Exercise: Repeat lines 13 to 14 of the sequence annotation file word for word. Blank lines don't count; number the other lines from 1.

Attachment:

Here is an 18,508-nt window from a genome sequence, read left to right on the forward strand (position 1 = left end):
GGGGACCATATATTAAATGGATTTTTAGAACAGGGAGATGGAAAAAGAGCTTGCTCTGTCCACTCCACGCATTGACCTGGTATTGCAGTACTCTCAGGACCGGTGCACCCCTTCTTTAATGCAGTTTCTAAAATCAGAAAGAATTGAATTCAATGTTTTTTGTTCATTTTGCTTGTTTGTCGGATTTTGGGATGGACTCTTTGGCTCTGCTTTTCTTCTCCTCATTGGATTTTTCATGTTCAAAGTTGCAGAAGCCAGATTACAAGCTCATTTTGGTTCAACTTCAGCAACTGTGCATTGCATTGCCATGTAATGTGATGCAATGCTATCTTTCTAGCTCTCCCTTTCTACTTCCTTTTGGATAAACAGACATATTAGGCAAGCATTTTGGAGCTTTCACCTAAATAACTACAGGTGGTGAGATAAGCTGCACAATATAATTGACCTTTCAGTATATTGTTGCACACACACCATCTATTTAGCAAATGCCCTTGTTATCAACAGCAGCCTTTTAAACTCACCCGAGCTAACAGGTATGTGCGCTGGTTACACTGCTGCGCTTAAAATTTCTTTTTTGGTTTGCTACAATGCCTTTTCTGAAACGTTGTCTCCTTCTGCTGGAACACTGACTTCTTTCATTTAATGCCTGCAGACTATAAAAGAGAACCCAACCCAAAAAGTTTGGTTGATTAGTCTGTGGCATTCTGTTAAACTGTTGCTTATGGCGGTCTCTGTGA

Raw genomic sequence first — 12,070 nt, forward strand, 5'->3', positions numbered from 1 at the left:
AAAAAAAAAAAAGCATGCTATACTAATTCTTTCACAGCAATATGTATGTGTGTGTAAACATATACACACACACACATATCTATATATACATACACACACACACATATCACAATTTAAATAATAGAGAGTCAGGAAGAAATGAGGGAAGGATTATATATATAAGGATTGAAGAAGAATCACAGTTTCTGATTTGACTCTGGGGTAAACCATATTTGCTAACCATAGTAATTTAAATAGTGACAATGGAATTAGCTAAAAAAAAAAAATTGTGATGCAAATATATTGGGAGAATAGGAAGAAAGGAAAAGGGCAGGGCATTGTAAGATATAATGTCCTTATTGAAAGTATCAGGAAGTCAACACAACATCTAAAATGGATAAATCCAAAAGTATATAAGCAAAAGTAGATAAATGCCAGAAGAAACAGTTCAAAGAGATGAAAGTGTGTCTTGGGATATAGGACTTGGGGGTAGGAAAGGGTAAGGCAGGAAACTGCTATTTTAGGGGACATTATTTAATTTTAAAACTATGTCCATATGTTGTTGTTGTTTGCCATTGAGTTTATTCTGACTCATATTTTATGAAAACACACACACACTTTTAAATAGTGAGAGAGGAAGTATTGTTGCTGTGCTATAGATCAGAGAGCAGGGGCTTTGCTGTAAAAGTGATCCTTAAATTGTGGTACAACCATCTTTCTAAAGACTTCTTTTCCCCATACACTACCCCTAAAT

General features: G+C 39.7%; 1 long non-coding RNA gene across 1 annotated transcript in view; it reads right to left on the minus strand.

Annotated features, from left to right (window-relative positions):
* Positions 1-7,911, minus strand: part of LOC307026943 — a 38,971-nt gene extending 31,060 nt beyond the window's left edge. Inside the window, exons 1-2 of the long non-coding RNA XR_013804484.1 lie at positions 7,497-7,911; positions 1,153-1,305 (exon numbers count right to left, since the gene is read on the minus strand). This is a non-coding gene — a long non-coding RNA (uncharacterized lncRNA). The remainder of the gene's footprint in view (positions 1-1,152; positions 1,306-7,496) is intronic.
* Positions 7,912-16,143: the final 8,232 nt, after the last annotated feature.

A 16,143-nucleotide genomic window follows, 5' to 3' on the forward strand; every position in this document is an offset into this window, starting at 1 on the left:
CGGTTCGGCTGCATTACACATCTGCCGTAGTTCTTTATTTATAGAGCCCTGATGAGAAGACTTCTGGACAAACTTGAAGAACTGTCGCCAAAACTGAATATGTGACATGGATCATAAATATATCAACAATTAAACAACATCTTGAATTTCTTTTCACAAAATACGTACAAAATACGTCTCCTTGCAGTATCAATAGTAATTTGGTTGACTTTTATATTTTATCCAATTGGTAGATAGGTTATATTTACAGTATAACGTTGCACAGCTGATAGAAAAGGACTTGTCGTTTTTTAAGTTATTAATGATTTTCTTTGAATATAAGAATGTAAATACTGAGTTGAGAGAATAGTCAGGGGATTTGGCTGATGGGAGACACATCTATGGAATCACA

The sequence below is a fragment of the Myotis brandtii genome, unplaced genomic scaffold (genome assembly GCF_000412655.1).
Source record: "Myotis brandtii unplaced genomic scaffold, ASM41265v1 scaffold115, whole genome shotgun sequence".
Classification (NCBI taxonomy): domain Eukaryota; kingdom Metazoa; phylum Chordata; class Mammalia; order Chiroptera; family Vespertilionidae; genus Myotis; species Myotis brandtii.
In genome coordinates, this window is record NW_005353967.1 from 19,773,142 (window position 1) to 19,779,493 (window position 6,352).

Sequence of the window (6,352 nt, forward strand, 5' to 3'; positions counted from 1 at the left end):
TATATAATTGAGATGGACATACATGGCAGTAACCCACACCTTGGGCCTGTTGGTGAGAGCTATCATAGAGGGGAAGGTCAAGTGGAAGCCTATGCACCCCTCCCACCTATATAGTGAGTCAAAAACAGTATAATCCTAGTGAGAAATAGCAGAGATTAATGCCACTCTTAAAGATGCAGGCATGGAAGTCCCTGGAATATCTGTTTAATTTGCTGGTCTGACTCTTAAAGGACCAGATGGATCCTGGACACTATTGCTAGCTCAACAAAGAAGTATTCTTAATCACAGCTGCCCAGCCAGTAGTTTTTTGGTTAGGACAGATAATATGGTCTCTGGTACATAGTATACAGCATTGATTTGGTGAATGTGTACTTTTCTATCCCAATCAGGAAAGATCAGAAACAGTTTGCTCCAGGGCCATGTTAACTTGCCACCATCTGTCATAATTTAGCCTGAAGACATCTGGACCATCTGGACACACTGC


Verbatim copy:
Classification (NCBI taxonomy): domain Eukaryota; kingdom Metazoa; phylum Chordata; class Mammalia; order Chiroptera; family Vespertilionidae; genus Myotis; species Myotis brandtii.
In genome coordinates, this window is record NW_005353967.1 from 19,773,142 (window position 1) to 19,779,493 (window position 6,352).